in black and white
Main menu
Share a book About us Home
Biology Business Chemistry Computers Culture Economics Fiction Games Guide History Management Mathematical Medicine Mental Fitnes Physics Psychology Scince Sport Technics

Elementary differential equations 7th edition - Boyce W.E

Boyce W.E Elementary differential equations 7th edition - Wiley publishing , 2001. - 1310 p.
ISBN 0-471-31999-6
Download (direct link): elementarydifferentialequat2001.pdf
Previous << 1 .. 88 89 90 91 92 93 < 94 > 95 96 97 98 99 100 .. 486 >> Next

? 29. The position of a certain spring-mass system satisfies the initial value problem
u" + 4 u' + 2u = 0, u(0) = 0, u'(0) = 2.
(a) Find the solution of this initial value problem.
(b) Plot u versus t and u' versus t on the same axes.
(c) Plot u' versus u in the phase plane (see Problem 28). Identify several corresponding points on the curves in parts (b) and (c). What is the direction of motion on the phase plot as t increases?
30. In the absence of damping the motion of a spring-mass system satisfies the initial value problem
mu" + ku = 0, u(0) = a, u'(0) = b.
(a) Show that the kinetic energy initially imparted to the mass is mb2/2 and that the
potential energy initially stored in the spring is ka2/2, so that initially the total energy in the system is (ka2 + mld)/2.
(b) Solve the given initial value problem.
(c) Using the solution in part (b), determine the total energy in the system at any time t. Your result should confirm the principle of conservation of energy for this system.
31. Suppose that a mass m slides without friction on a horizontal surface. The mass is attached to a spring with spring constant k, as shown in Figure 3.8.10, and is also subject to viscous air resistance with coefficient y. Show that the displacement u(t) of the mass from its equilibrium position satisfies Eq. (21). How does the derivation of the equation of motion in this case differ from the derivation given in the text?
Chapter 3. Second Order Linear Equations
FIGURE 3.8.10 A spring-mass system.
? 32. In the spring-mass system of Problem 31, suppose that the spring force is not given by Hooke’s law but instead satisfies the relation
Fs = —(ku + e u3),
where k > 0 and e is small but may be of either sign. The spring is called a hardening spring if e > 0 and a softening spring if e < 0. Why are these terms appropriate?
(a) Show that the displacement u(t) of the mass from its equilibrium position satisfies the differential equation
mu" + y u' + ku + eu3 = 0.
Suppose that the initial conditions are
u(0) = 0, u (0) = 1.
In the remainder of this problem assume that m = 1, k = 1, and y = 0.
(b) Find u(t) when e = 0 and also determine the amplitude and period of the motion.
(c) Let e = 0.1. Plot (a numerical approximation to) the solution. Does the motion appear to be periodic? Estimate the amplitude and period.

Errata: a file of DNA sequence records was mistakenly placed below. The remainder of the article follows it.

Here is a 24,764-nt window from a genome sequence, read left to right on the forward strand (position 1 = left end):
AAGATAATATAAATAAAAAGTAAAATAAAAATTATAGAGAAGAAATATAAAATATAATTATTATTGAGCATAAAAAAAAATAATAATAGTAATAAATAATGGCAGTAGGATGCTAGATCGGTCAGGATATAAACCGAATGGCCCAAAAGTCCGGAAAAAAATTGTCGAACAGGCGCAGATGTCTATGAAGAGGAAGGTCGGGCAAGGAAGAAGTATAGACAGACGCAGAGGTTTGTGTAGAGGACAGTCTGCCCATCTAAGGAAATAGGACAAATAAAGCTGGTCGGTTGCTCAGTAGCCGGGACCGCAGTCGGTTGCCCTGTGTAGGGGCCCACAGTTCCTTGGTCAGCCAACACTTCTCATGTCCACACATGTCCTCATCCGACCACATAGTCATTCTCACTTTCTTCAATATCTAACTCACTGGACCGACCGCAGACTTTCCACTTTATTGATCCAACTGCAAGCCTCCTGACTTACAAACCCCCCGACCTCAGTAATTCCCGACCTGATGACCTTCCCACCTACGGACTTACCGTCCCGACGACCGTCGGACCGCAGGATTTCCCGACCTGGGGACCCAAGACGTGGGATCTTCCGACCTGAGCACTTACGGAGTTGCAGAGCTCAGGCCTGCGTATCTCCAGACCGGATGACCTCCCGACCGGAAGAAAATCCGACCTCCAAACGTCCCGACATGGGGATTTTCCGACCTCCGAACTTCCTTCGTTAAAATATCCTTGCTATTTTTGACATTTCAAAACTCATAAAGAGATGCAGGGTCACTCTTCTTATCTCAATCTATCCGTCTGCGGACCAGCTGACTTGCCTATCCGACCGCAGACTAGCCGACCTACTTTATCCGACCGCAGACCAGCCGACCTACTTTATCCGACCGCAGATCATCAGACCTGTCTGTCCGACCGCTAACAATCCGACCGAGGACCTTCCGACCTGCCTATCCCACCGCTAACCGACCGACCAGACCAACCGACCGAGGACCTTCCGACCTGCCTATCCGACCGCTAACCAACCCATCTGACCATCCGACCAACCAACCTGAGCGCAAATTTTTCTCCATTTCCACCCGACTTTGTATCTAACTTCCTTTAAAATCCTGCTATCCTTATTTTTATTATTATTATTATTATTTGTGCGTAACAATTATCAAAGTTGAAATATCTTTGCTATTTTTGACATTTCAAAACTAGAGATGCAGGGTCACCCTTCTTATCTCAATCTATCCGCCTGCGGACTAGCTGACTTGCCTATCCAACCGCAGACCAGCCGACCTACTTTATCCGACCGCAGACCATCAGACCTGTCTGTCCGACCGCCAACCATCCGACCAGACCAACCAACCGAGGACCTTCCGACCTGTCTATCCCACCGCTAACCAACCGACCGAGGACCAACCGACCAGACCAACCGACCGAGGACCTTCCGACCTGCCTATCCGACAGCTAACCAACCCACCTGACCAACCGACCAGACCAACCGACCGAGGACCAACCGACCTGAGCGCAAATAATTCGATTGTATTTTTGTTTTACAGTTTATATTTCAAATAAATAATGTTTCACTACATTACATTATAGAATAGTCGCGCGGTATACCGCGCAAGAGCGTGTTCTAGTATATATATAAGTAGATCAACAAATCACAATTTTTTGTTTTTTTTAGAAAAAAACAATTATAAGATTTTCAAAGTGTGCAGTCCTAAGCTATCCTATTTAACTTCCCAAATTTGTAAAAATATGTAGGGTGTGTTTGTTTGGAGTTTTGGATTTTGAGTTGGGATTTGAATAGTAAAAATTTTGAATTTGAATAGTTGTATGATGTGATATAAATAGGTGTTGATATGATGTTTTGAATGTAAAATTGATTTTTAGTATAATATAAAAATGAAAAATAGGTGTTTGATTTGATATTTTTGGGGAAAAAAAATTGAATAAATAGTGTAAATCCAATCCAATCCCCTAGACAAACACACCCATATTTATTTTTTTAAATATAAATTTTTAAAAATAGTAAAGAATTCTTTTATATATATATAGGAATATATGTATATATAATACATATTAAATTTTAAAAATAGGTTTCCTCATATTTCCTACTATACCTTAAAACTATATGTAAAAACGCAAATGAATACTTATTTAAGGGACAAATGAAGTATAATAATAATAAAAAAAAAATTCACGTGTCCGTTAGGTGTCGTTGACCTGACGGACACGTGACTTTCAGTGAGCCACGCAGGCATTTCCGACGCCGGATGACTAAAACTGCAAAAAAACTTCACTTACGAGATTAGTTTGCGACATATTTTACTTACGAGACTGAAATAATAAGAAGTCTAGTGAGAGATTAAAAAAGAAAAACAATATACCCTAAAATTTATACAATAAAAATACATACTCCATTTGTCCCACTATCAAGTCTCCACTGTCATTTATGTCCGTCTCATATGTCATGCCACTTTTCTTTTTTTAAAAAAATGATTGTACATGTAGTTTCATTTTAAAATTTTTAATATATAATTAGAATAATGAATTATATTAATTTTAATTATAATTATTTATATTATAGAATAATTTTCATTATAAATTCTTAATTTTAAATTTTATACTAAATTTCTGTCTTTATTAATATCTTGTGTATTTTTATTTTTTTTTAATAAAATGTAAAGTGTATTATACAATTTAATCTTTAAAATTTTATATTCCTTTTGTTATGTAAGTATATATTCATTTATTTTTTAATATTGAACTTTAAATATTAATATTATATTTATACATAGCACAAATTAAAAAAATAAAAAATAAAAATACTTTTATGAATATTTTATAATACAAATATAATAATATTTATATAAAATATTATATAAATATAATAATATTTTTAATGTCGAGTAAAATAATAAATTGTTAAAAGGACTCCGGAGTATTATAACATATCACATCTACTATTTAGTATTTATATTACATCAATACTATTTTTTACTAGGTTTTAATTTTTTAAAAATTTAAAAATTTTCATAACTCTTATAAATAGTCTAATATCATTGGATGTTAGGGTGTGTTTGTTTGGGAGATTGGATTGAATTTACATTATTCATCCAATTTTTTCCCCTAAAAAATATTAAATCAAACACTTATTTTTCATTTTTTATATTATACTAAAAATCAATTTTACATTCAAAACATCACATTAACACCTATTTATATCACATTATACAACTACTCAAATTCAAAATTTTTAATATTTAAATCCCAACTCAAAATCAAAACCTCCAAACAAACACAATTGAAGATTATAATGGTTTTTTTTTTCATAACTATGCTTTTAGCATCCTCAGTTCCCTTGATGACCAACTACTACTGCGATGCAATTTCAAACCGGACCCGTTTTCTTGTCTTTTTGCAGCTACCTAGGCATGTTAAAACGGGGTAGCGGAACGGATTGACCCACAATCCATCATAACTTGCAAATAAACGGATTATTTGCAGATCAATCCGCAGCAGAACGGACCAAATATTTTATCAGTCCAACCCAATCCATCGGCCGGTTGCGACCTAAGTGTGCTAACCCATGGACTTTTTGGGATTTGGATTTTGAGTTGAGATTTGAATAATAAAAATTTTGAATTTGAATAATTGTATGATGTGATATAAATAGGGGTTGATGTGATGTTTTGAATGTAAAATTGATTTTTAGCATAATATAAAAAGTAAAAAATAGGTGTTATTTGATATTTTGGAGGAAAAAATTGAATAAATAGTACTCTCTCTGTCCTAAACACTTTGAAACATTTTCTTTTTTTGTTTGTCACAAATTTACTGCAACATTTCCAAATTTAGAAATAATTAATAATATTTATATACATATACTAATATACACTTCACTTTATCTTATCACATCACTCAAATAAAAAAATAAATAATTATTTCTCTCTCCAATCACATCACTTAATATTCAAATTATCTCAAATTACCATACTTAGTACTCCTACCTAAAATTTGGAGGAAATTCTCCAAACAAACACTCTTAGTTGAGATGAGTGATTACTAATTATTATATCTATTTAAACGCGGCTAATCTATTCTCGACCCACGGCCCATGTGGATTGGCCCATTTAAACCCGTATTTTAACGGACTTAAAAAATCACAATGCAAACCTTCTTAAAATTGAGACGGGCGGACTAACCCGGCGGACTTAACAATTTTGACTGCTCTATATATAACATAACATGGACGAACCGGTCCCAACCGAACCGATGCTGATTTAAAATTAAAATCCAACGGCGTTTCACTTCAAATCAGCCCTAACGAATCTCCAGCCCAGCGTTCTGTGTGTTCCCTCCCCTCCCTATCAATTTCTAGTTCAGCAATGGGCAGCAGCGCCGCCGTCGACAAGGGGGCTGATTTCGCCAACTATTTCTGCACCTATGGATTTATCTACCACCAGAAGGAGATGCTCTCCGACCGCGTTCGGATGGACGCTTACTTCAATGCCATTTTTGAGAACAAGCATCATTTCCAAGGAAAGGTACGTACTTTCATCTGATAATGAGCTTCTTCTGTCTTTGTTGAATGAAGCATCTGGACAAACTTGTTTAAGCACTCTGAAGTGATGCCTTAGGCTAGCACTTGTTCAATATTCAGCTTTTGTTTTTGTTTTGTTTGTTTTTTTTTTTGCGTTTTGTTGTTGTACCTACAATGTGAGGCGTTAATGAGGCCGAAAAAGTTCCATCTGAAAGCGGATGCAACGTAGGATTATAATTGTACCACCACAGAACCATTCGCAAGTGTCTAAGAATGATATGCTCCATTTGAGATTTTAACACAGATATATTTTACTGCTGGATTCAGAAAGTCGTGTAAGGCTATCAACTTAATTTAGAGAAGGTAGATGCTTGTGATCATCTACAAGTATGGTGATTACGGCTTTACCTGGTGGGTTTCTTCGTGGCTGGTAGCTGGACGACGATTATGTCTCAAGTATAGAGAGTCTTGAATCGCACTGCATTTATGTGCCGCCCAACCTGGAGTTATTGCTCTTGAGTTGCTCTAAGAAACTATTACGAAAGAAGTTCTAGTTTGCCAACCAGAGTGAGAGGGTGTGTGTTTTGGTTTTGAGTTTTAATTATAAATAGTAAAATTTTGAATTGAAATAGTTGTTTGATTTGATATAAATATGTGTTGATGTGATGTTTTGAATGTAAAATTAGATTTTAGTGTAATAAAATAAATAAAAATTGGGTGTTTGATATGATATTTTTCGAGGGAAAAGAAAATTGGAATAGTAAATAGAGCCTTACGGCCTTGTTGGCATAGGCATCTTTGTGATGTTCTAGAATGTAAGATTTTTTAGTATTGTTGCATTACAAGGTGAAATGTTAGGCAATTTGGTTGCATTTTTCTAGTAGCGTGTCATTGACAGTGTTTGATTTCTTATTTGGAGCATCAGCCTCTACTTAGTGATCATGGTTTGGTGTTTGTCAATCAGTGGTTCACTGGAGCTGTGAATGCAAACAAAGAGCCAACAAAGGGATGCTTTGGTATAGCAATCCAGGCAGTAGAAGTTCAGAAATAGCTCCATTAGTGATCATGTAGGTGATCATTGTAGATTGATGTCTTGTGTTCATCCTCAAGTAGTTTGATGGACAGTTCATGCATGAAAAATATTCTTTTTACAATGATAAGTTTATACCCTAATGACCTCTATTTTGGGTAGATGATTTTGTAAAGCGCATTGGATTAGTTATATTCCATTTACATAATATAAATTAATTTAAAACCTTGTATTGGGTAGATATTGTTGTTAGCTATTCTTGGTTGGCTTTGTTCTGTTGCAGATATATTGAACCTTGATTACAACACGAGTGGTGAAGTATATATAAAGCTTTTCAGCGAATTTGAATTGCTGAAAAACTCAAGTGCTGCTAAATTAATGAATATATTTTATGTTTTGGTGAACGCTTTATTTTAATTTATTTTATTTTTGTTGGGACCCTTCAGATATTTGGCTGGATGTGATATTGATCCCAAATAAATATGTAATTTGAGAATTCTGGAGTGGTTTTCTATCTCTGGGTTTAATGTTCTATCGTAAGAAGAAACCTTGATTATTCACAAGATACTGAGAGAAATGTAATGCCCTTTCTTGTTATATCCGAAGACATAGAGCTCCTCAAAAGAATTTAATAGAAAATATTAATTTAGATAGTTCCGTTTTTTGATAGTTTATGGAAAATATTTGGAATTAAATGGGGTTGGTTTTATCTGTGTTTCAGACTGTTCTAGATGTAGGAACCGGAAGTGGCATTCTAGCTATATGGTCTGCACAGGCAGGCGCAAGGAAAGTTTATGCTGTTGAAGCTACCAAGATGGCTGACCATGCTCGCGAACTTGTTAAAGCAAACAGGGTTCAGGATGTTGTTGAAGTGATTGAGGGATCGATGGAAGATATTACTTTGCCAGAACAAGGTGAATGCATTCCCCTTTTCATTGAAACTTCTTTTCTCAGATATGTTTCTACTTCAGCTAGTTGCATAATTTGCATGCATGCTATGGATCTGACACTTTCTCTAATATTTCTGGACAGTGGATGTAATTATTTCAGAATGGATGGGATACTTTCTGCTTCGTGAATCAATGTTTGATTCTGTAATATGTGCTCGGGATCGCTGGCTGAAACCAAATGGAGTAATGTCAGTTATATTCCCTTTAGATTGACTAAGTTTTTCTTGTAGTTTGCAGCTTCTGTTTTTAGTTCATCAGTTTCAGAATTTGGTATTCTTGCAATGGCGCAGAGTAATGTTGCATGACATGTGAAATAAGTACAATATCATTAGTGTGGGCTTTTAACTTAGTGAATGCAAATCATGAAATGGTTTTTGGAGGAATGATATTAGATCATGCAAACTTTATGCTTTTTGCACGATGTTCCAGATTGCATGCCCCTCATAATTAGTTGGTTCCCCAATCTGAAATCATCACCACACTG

(d) Repeat part (c) for e = 0.2 and e = 0.3.
(e) Plot your estimated values of the amplitude A and the period T versus e. Describe the way in which A and T, respectively, depend on e.
(f) Repeat parts (c), (d), and (e) for negative values of e.
3.9 Forced Vibrations
Consider now the case in which a periodic external force, say F0 cos mt with m > 0, is
applied to a spring-mass system. Then the equation of motion is
mu" + y u'+ ku = F0cos mt. (1)
First suppose that there is no damping; then Eq. (1) reduces to
mu" + ku = F0 cos mt. (2)
= V k/ m = m, then the general solution of Eq. (2) is
u = c1 cos m0t + c2sin m0t +----------2-----^ cos mt. (3)
m (m0 — m )
The constants c1 and c2 are determined by the initial conditions. The resulting motion
is, in general, the sum of two periodic motions of different frequencies (m0 and m) and
amplitudes. There are two particularly interesting cases.
3.9 Forced Vibrations
Beats. Suppose that the mass is initially at rest, so that u(0) = 0 and u'(0) = 0. Then it turns out that the constants c1 and c2 in Eq. (3) are given by
ci =--------77-------a ’ c2 = 0 (4)
m(m0 — m )
and the solution of Eq. (0) is
u =--------2 T (cos Mt — cos m0t). (5)
m (m0 — m )
This is the sum of two periodic functions of different periods but the same amplitude. Making use of the trigonometric identities for cos( A ± B) with A = (m0 + M)t/0 and
B = (m0 — m)t/0, we can write Eq. (5) in the form
• (m0 + m) t
sin -------------. (6)
u =
2 Fo . (m0 — rn)t
sin -------------------
m(a>2 — a>2)
If |m0 — m| is small, then m0 + m is much greater than |m0 — m|. Consequently, sin(M0 + M)t/0 is a rapidly oscillating function compared to sin(M0 — m)t/0. Thus the motion is a rapid oscillation with frequency (m0 + m)/0, but with a slowly varying sinusoidal amplitude
0F0 . (M0 — M)t
0 T sin Z .
m(mQ — m ) 0
This type of motion, possessing aperiodic variation of amplitude, exhibits what is called a beat. Such a phenomenon occurs in acoustics when two tuning forks of nearly equal frequency are sounded simultaneously. In this case the periodic variation of amplitude is quite apparent to the unaided ear. In electronics the variation of the amplitude with
FIGURE 3.9.1 A beat; solution of u" + u = 0.5cos0.8f, u(0) = 0, u'(0) = 0; u = 2.77778 sin0.1 f sin0.9f.
Chapter 3. Second Order Linear Equations
time is called amplitude modulation. The graph of u as given by Eq. (6) in a typical case is shown in Figure 3.9.1.
Resonance. As a second example, consider the case m = m0; that is, the frequency of the forcing function is the same as the natural frequency of the system. Then the nonhomogeneous term F0 cos mt is a solution of the homogeneous equation. In this case the solution of Eq. (2) is
Previous << 1 .. 88 89 90 91 92 93 < 94 > 95 96 97 98 99 100 .. 486 >> Next